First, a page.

For up-to-date product documentation, see the IBM MobileFirst Foundation Developer Center.


Confidential clients

Learn how to allow confidential clients to connect to mobile services in a secure way. For example, we can grant a back-end service access to the Push service.


Overview

Confidential clients are clients that are capable of maintaining the confidentiality of their authentication credentials. We can use the MobileFirst authorization server to grant confidential clients access to protected resources, in accordance with the OAuth specification. This feature allows you to grant access to our resources to non-mobile clients, such as performance-testing applications. You begin by registering a confidential client with MobileFirst Server. As part of the registration, you provide the credentials of the confidential client, which consist of an ID and a secret. In addition, you set the client's allowed scope, which determines the scopes that can be granted to this client. When a registered confidential client requests an access token from the authorization server, the server authenticates the client by using the registered credentials, and verifies that the requested scope matches the client’s allowed scope.


Registering confidential clients

Register and manage confidential clients by using IBM MobileFirstâ„¢ Platform Operations Console (the console):

  1. Select Runtime Settings in the console navigation sidebar, and then select the Confidential Clients tab.
  2. Select Create New to register a new confidential client.
  3. In the Create Confidential Client dialog window, provide the requested configuration parameters:

    • Display Name - an optional display name that is used to refer to the confidential client. The default display name is the value of the ID parameter.
    • ID - a unique identifier of the confidential client.
    • Secret - the secret that is used to authenticate the identity of the client.
    • Allowed Scope - the client's allowed scope. The scope is a space-separated list of scope elements. See OAuth scopes.
      An element of an allowed scope can also include the special asterisk wildcard character (*), which signifies any sequence of zero or more characters. For example, if the scope element is "send*", the confidential client can be granted access to scopes that contain any scope element that starts with "send", such as "sendMessage". The asterisk wildcard can be placed at any position within the scope element, and can also appear more than once.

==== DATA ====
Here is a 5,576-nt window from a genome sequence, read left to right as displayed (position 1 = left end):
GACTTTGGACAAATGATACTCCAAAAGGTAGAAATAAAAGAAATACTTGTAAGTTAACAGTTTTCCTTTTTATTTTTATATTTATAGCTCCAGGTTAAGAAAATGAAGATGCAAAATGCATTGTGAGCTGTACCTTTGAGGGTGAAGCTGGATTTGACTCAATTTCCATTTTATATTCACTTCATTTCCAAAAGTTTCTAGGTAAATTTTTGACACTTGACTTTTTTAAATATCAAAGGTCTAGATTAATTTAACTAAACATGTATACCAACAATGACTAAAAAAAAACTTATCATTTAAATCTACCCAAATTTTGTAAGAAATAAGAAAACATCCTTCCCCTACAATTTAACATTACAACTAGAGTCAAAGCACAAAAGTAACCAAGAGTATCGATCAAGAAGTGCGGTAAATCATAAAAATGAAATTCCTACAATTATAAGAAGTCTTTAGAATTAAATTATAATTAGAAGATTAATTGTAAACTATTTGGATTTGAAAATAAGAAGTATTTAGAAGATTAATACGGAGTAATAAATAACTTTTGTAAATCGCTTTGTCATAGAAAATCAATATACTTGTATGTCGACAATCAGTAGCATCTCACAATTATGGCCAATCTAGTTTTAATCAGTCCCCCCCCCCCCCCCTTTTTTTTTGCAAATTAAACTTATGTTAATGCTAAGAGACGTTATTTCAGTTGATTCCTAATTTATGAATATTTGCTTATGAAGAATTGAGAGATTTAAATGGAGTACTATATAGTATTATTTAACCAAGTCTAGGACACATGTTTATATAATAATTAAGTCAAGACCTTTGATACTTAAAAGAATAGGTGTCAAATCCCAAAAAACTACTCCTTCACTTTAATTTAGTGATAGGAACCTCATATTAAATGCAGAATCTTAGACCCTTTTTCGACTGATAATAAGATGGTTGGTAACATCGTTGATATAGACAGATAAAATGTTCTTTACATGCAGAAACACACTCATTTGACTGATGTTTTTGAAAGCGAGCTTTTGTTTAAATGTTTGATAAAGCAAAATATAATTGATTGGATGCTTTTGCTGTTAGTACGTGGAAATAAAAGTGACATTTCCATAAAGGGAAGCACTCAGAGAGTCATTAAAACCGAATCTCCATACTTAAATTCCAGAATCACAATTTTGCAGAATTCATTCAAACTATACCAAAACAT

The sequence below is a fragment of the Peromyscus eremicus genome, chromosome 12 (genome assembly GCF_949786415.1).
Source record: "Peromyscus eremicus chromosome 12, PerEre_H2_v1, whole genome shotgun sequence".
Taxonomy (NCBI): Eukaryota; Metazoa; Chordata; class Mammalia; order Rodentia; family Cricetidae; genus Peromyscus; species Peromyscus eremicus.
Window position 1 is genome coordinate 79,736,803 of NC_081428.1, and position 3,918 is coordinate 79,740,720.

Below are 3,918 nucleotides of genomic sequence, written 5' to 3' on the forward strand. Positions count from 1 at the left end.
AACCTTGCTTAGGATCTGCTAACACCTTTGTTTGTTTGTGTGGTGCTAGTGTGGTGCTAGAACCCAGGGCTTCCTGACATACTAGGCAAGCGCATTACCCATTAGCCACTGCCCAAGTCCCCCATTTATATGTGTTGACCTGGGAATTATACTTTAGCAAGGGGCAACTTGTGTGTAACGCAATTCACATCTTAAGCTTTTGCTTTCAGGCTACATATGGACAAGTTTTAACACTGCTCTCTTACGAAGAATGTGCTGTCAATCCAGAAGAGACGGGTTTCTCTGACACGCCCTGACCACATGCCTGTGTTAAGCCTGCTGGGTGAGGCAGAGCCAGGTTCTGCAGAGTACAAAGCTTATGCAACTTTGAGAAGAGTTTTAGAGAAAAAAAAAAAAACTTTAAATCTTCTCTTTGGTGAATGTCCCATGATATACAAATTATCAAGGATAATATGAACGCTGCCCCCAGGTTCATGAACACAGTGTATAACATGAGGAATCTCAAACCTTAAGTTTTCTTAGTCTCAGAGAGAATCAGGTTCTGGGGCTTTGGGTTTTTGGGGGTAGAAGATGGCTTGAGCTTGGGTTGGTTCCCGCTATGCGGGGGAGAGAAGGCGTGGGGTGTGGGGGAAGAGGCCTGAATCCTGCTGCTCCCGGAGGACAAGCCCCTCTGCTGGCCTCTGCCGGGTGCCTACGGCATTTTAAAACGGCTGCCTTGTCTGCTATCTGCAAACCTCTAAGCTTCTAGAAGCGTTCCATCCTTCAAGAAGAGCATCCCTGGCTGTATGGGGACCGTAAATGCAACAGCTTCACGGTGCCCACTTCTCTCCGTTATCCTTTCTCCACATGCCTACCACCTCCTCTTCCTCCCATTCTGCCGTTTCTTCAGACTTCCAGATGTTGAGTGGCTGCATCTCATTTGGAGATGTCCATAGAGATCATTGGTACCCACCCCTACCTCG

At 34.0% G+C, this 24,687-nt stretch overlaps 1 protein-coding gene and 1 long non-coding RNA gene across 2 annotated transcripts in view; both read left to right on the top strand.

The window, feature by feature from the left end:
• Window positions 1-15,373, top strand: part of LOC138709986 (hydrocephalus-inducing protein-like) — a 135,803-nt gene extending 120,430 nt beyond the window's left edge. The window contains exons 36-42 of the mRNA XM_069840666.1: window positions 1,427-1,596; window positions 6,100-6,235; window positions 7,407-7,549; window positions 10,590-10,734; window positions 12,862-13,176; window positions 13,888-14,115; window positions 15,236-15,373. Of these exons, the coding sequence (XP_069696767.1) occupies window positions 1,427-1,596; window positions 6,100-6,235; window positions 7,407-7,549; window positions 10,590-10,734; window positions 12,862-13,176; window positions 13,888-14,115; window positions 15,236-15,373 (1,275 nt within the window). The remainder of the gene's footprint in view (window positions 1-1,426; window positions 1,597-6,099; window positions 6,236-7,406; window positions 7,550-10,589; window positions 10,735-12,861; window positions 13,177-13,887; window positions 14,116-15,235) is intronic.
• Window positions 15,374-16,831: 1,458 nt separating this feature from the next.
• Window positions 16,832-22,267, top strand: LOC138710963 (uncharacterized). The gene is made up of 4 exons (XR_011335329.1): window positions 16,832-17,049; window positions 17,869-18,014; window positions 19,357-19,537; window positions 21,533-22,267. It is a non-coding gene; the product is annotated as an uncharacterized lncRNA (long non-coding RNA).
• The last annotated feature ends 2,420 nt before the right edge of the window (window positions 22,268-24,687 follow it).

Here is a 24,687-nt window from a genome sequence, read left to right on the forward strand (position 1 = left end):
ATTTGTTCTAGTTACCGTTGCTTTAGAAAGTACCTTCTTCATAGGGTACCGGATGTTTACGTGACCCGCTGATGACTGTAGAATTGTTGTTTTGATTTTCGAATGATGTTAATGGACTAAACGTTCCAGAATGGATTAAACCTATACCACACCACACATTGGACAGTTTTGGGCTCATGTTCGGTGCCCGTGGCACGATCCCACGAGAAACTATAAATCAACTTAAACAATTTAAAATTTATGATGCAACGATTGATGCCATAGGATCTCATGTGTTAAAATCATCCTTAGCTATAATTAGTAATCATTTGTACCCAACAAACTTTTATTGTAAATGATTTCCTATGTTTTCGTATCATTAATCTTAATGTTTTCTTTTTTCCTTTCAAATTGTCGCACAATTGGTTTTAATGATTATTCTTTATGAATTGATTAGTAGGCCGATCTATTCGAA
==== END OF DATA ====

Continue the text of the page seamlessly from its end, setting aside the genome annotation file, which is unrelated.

An allowed-scope parameter that consists of a single asterisk character (*) indicates that the confidential client can be granted a token for any scope.
  4. Select Save. We can now see your new registered client in the confidential-clients table.
    We can delete clients or edit their registration information, at any time, by selecting the relevant action icon for the client entry in the table.

You might also see in the console's confidential-clients table the following preregistered MobileFirst confidential clients:


Acquiring access tokens

To obtain an access token, the confidential client sends an access-token request with the "client_credentials" grant type, as described in the OAuth specification. The token request is an HTTP POST request that is sent to the URL of the token endpoint. The URL pattern for accessing the token endpoint is as follows (replace the <...> placeholders with your custom data):

http(s)://<server_ip>:<server_port>/<project_name>/api/az/v1/token In the request, include the HTTP authorization header. The authorization server uses this header to authenticate the confidential client. Follow these steps to construct the authorization header:

  1. Create a string that consists of the client ID and secret, separated by a colon (:). For example, for a testClient ID and a testSecret secret, use the string testClient:testSecret.
  2. Encode the result string to Base64 format.
  3. Add the string "Basic " before the encoded Base64 string.
For example, the authorization header for the client ID testClient and the client secret testSecret is formed in the following manner:

Authorization: Basic dGVzdENsaWVudDp0ZXN0U2VjcmV0 In addition to the authorization header, add the following two parameters to the request, using the application/x-www-form-urlencoded format:

When the authorization server receives the request, it authenticates the confidential client, and verifies that the requested scope is included in the client's allowed scope (as defined during registration). Each scope element in the requested scope must match one of the elements in the allowed scope (including wildcard expressions). If the request is accepted, the server issues an access token with the requested scope, and passes it to the client as a JSON object within the response. Following is an example of a response JSON object; (actual access tokens are longer than shown in the example):

{ "access_token": "eyJhbGciOiJSUzI1NiIsImp3ay", "token_type": "Bearer", "expires_in": 3600, "scope": "sendMessage" } For more information about access tokens, see Access tokens. For information about the access-token response, see Access-token response.


Accessing protected resources

After the confidential client acquires an access token, it can use this token to access protected resources, such as adapter resources or MobileFirst Server endpoints. The client provides the access token by adding an HTTP authorization header to the HTTP request. The value of the header is constructed by inserting the string "Bearer " before the access token. Following is an example of a resource-request header:

Authorization: Bearer eyJhbGciOiJSUzI1NiIsImp3ay

Parent topic: MobileFirst security framework